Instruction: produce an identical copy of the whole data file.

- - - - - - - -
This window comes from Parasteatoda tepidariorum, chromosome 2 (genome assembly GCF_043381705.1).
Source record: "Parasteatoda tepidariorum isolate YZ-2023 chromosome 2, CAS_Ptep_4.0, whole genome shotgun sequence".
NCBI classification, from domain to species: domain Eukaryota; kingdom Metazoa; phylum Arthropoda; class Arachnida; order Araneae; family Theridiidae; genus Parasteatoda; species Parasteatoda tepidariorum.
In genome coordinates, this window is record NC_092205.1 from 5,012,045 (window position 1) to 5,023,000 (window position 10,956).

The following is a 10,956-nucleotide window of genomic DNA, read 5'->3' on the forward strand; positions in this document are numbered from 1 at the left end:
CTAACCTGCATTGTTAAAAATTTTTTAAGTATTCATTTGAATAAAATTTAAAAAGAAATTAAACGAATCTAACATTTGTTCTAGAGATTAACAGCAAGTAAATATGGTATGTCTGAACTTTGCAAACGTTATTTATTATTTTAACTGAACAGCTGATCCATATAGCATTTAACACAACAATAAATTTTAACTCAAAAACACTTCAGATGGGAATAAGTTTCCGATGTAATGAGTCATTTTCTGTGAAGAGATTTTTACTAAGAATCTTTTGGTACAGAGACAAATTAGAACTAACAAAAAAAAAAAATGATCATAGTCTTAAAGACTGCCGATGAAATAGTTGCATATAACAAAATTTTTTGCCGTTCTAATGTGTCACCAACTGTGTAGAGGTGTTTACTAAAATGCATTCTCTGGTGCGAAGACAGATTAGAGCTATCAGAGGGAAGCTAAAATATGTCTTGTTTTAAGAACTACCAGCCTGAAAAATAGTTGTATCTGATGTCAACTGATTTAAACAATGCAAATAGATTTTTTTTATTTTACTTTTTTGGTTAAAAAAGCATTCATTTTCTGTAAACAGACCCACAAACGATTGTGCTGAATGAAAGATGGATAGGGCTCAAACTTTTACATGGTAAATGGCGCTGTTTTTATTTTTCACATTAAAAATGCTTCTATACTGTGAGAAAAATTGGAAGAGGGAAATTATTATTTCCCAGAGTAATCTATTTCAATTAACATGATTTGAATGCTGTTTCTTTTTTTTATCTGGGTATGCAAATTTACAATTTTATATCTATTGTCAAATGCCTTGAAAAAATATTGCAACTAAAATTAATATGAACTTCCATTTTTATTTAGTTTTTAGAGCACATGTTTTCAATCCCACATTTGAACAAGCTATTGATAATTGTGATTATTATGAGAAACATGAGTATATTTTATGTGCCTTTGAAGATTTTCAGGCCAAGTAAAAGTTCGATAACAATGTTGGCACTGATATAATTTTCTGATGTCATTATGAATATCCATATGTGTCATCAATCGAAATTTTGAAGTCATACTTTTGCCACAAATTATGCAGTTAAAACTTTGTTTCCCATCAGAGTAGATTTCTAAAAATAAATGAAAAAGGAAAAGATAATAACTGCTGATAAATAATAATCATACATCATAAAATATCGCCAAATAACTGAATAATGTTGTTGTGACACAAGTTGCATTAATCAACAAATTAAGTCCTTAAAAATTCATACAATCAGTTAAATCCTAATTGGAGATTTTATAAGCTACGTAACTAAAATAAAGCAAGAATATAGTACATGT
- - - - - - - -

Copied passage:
This window comes from Parasteatoda tepidariorum, chromosome 2 (genome assembly GCF_043381705.1).
Source record: "Parasteatoda tepidariorum isolate YZ-2023 chromosome 2, CAS_Ptep_4.0, whole genome shotgun sequence".
NCBI classification, from domain to species: domain Eukaryota; kingdom Metazoa; phylum Arthropoda; class Arachnida; order Araneae; family Theridiidae; genus Parasteatoda; species Parasteatoda tepidariorum.
In genome coordinates, this window is record NC_092205.1 from 5,012,045 (window position 1) to 5,023,000 (window position 10,956).

The following is a 10,956-nucleotide window of genomic DNA, read 5'->3' on the forward strand; positions in this document are numbered from 1 at the left end:
CTAACCTGCATTGTTAAAAATTTTTTAAGTATTCATTTGAATAAAATTTAAAAAGAAATTAAACGAATCTAACATTTGTTCTAGAGATTAACAGCAAGTAAATATGGTATGTCTGAACTTTGCAAACGTTATTTATTATTTTAACTGAACAGCTGATCCATATAGCATTTAACACAACAATAAATTTTAACTCAAAAACACTTCAGATGGGAATAAGTTTCCGATGTAATGAGTCATTTTCTGTGAAGAGATTTTTACTAAGAATCTTTTGGTACAGAGACAAATTAGAACTAACAAAAAAAAAAAATGATCATAGTCTTAAAGACTGCCGATGAAATAGTTGCATATAACAAAATTTTTTGCCGTTCTAATGTGTCACCAACTGTGTAGAGGTGTTTACTAAAATGCATTCTCTGGTGCGAAGACAGATTAGAGCTATCAGAGGGAAGCTAAAATATGTCTTGTTTTAAGAACTACCAGCCTGAAAAATAGTTGTATCTGATGTCAACTGATTTAAACAATGCAAATAGATTTTTTTTATTTTACTTTTTTGGTTAAAAAAGCATTCATTTTCTGTAAACAGACCCACAAACGATTGTGCTGAATGAAAGATGGATAGGGCTCAAACTTTTACATGGTAAATGGCGCTGTTTTTATTTTTCACATTAAAAATGCTTCTATACTGTGAGAAAAATTGGAAGAGGGAAATTATTATTTCCCAGAGTAATCTATTTCAATTAACATGATTTGAATGCTGTTTCTTTTTTTTATCTGGGTATGCAAATTTACAATTTTATATCTATTGTCAAATGCCTTGAAAAAATATTGCAACTAAAATTAATATGAACTTCCATTTTTATTTAGTTTTTAGAGCACATGTTTTCAATCCCACATTTGAACAAGCTATTGATAATTGTGATTATTATGAGAAACATGAGTATATTTTATGTGCCTTTGAAGATTTTCAGGCCAAGTAAAAGTTCGATAACAATGTTGGCACTGATATAATTTTCTGATGTCATTATGAATATCCATATGTGTCATCAATCGAAATTTTGAAGTCATACTTTTGCCACAAATTATGCAGTTAAAACTTTGTTTCCCATCAGAGTAGATTTCTAAAAATAAATGAAAAAGGAAAAGATAATAACTGCTGATAAATAATAATCATACATCATAAAATATCGCCAAATAACTGAATAATGTTGTTGTGACACAAGTTGCATTAATCAACAAATTAAGTCCTTAAAAATTCATACAATCAGTTAAATCCTAATTGGAGATTTTATAAGCTACGTAACTAAAATAAAGCAAGAATATAGTACATGT